The Impact of COVID-19 on Local Health Department HIV, STI, and Hepatitis Programs

Today the National Association of County and City Health Officials (NACCHO), representing the country’s nearly 3,000 local health departments, released new data documenting the impact of COVID-19 on existing services to combat HIV and sexually transmitted infections (STIs), generally. The COVID-19 response has taken time, attention, and personnel away from all other unrelated heath priorities as underfunded and understaffed health departments respond to this incredible crisis. However, in doing so, existing services are strained or paused, with health impacts that will ripple through communities.

These impacts come at a challenging time: local health departments are working to tackle historically high STI rates; they are continuing to respond to the existing opioid crisis, which facilitates the spread of infectious diseases like HIV and hepatitis C, and they are leading communities in our nation’s ambitious push to end the HIV epidemic. At the same time, local health departments are still dealing with budget and staffing cuts from the 2008 recession, where they lost nearly a quarter of their workforce, while leading on the front lines of the COVID-19 response that is impacting every community in the country. 100% of respondents noted a negative impact from COVID-19 on their work, ranging from seeing fewer patients to closing of programs and clinics. Additional impacts include:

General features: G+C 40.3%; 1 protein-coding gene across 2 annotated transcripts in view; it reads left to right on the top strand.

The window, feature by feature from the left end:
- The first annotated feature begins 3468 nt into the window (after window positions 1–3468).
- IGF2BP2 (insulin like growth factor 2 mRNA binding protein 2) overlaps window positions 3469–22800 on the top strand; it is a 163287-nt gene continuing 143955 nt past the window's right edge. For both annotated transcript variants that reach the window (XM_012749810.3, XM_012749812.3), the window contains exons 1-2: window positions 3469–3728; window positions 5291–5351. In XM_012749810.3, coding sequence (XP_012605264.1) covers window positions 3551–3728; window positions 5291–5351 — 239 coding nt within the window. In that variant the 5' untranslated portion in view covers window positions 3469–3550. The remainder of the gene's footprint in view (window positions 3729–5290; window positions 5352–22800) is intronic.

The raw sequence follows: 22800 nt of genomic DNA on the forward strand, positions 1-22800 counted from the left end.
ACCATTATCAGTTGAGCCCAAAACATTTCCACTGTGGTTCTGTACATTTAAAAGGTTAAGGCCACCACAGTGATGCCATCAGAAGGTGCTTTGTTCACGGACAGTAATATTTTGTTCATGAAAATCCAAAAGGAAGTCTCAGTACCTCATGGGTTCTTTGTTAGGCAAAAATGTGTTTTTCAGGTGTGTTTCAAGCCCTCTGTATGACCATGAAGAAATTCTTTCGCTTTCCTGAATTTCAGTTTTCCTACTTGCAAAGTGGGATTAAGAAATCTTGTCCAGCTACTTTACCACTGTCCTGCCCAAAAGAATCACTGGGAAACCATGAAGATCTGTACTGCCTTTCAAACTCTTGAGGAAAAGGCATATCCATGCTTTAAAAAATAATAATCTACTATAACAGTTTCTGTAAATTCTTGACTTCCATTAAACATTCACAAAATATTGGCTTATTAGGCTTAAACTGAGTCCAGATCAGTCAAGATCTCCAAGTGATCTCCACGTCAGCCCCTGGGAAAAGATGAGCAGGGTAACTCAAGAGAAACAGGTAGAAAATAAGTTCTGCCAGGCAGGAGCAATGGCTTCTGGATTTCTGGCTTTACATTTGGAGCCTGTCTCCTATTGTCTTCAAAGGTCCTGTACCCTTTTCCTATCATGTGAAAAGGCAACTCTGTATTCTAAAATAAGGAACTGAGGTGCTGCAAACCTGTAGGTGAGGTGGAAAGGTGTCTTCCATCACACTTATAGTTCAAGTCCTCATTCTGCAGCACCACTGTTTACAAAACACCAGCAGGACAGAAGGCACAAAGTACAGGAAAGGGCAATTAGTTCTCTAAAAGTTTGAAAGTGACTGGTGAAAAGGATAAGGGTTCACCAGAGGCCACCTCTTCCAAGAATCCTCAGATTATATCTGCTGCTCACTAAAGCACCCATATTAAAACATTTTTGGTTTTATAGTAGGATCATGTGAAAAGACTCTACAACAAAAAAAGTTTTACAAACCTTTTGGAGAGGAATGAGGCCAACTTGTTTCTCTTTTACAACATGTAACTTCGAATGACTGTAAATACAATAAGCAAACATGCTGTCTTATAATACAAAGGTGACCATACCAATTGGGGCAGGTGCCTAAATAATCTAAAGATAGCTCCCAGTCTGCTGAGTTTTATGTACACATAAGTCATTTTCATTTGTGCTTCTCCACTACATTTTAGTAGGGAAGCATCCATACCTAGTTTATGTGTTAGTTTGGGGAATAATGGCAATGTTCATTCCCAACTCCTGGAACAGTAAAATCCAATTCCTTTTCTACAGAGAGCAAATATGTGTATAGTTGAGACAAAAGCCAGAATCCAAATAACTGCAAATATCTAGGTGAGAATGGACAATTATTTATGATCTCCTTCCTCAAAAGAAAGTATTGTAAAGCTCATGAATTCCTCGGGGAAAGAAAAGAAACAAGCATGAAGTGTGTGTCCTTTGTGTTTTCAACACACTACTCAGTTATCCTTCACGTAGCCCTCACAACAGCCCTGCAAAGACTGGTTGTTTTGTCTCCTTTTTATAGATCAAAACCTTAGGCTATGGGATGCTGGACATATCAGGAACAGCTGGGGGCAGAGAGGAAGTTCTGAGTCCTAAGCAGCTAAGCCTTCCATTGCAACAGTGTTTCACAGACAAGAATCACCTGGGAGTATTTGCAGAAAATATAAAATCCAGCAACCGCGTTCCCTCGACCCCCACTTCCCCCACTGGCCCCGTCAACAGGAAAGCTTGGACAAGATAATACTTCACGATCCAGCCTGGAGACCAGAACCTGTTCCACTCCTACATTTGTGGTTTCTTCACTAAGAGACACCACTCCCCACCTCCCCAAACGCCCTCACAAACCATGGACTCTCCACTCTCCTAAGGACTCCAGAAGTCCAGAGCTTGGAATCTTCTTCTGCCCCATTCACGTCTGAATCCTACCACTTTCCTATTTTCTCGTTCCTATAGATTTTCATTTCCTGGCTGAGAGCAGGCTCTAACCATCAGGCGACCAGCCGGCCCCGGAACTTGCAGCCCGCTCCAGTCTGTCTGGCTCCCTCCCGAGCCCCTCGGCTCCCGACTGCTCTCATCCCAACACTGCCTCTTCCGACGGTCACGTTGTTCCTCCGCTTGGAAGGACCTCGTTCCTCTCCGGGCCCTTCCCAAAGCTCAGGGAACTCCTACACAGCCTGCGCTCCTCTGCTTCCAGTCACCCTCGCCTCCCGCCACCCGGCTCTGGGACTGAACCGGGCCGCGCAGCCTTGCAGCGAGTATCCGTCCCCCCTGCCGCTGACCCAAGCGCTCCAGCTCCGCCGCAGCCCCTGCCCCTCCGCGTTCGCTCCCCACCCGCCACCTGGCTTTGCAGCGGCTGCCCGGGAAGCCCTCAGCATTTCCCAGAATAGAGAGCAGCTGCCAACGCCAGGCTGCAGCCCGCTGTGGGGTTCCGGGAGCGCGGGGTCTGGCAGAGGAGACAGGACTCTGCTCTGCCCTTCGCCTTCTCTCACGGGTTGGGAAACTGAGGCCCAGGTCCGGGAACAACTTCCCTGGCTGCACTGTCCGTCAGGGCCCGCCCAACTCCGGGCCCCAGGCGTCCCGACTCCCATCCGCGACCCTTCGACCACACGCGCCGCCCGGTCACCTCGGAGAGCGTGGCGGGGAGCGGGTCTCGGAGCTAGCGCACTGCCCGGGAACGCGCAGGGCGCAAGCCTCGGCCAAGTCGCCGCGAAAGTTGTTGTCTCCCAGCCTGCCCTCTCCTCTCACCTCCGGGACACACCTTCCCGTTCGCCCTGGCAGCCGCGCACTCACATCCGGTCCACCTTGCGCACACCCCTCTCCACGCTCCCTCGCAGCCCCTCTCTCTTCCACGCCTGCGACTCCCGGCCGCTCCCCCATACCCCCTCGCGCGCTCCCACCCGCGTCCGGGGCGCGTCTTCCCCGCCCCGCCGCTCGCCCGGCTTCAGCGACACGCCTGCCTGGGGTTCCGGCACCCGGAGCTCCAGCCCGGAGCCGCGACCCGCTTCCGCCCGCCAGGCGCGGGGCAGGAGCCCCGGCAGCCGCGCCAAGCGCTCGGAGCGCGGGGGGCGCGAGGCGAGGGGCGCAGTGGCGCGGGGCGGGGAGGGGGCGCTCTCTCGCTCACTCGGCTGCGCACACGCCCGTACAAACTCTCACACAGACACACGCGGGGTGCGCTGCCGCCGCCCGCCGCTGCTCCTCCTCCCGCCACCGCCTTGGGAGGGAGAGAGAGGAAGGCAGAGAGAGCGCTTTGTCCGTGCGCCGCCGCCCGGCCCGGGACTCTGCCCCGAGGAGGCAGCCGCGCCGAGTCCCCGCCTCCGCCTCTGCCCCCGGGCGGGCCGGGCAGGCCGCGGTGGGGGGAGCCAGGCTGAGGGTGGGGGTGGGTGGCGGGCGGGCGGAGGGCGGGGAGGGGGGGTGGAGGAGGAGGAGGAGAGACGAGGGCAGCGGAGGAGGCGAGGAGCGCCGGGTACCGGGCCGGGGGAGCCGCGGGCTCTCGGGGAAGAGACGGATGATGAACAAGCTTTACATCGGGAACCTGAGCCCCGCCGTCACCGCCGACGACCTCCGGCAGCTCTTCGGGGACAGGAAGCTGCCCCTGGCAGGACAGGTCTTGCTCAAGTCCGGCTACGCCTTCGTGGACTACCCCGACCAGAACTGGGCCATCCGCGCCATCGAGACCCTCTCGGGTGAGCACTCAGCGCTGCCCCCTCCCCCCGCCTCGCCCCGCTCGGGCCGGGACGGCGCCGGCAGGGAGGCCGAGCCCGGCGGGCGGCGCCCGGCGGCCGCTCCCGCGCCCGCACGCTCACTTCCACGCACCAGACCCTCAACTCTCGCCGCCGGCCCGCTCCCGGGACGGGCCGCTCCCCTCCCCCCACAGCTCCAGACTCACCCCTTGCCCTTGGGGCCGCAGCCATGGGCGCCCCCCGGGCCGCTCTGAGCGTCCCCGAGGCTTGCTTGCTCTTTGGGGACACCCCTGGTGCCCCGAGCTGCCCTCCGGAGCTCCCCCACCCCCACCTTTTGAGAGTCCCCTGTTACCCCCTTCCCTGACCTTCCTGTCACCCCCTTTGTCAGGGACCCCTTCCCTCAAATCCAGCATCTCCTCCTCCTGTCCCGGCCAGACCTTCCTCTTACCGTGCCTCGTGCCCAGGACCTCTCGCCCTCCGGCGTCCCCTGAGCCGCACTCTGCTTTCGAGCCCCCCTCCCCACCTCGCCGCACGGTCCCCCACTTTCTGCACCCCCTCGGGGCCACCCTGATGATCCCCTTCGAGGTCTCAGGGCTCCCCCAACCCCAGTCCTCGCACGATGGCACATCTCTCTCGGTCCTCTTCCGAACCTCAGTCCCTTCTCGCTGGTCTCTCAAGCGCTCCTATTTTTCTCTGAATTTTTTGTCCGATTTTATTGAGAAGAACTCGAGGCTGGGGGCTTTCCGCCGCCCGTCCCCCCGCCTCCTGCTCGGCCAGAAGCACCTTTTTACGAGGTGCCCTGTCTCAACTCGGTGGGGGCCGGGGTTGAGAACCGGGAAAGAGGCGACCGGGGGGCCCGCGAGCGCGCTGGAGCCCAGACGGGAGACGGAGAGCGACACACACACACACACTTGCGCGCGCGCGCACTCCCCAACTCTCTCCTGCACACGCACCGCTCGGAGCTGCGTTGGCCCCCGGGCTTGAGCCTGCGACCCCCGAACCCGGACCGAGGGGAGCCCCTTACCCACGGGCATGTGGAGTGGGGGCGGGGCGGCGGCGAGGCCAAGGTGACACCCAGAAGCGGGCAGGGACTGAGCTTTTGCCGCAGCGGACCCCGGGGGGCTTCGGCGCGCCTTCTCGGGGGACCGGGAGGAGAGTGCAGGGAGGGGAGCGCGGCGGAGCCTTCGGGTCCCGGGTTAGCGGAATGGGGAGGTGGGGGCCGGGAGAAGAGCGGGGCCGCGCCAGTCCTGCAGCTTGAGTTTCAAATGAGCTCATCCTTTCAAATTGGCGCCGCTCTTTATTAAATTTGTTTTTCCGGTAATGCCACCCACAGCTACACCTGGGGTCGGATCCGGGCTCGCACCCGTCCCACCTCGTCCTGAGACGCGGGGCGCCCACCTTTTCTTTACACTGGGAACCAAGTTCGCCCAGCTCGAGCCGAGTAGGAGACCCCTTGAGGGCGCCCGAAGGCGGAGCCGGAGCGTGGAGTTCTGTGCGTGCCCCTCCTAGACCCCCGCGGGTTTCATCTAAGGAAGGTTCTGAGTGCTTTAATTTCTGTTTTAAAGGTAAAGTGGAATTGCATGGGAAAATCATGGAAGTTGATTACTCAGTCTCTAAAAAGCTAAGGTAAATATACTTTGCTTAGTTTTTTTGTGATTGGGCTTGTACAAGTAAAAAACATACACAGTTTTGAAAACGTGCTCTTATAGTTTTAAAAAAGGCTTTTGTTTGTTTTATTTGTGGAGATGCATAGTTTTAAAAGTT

• Reduced or suspended services and activities, often because staff are pulled away to focus on the response or due to implementing social distancing guidelines.
  • Shuttered outreach, education, and prevention efforts including the initiation of pre-exposure prophylaxis (PrEP) to prevent the spread of HIV for new clients.
  • Reduced clinical services, hours, and appointments; suspension of walk-in services; prioritization of symptomatic cases or the contacts of confirmed cases; some clinic closures.
  • Suspended harm reduction services, including needle exchange programs, which are critical to stem the infectious disease complications of the opioid crisis.

Despite the challenges, these programs are adopting innovative service delivery methods when possible to continue this work despite the workforce and resource challenges, and while maintaining social distancing. These include:

  • Adopting telehealth services to offer screening, counseling, case management, partner services, and other services via telephone or conferencing platforms such as Zoom.
  • Supporting an express STI testing model, so that clients can get tested without having to see a provider, limiting face-to-face contact to reduce the spread of COVID-19.
  • Utilizing syndromic management and presumptive treatment of STI cases, as detailed in a recent Dear Colleague letter from CDC.
  • Providing syringe services by phone, enabling clients to place orders and pick up syringes with limited contact; increasing the number of syringes distributed per visit to limit visits to the program; and possibly mailing naloxone, the overdose reversal medication, to clients.

For more details on the survey, see the NACCHO Essential Elements blog here (http://essentialelements.naccho.org/archives/16865)

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